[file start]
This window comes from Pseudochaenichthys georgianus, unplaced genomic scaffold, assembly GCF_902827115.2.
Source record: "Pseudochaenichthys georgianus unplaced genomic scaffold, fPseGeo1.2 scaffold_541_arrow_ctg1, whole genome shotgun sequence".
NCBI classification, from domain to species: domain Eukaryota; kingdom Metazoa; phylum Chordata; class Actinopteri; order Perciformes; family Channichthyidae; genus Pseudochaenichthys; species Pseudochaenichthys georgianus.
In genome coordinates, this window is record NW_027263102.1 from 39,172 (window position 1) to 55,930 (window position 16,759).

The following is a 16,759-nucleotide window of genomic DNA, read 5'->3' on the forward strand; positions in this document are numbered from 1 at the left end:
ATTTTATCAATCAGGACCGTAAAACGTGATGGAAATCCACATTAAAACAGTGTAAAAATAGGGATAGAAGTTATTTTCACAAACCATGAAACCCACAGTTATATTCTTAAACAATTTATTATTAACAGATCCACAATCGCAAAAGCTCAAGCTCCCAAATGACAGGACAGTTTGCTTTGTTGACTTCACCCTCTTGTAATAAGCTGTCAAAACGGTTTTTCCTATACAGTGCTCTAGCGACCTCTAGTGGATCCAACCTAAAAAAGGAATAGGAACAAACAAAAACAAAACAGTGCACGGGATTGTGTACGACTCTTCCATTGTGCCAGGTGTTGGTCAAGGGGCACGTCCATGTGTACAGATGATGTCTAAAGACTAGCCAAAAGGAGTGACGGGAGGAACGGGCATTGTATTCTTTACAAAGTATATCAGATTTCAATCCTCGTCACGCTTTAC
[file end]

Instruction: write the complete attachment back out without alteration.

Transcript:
This window comes from Pseudochaenichthys georgianus, unplaced genomic scaffold, assembly GCF_902827115.2.
Source record: "Pseudochaenichthys georgianus unplaced genomic scaffold, fPseGeo1.2 scaffold_541_arrow_ctg1, whole genome shotgun sequence".
NCBI classification, from domain to species: domain Eukaryota; kingdom Metazoa; phylum Chordata; class Actinopteri; order Perciformes; family Channichthyidae; genus Pseudochaenichthys; species Pseudochaenichthys georgianus.
In genome coordinates, this window is record NW_027263102.1 from 39,172 (window position 1) to 55,930 (window position 16,759).

The following is a 16,759-nucleotide window of genomic DNA, read 5'->3' on the forward strand; positions in this document are numbered from 1 at the left end:
ATTTTATCAATCAGGACCGTAAAACGTGATGGAAATCCACATTAAAACAGTGTAAAAATAGGGATAGAAGTTATTTTCACAAACCATGAAACCCACAGTTATATTCTTAAACAATTTATTATTAACAGATCCACAATCGCAAAAGCTCAAGCTCCCAAATGACAGGACAGTTTGCTTTGTTGACTTCACCCTCTTGTAATAAGCTGTCAAAACGGTTTTTCCTATACAGTGCTCTAGCGACCTCTAGTGGATCCAACCTAAAAAAGGAATAGGAACAAACAAAAACAAAACAGTGCACGGGATTGTGTACGACTCTTCCATTGTGCCAGGTGTTGGTCAAGGGGCACGTCCATGTGTACAGATGATGTCTAAAGACTAGCCAAAAGGAGTGACGGGAGGAACGGGCATTGTATTCTTTACAAAGTATATCAGATTTCAATCCTCGTCACGCTTTAC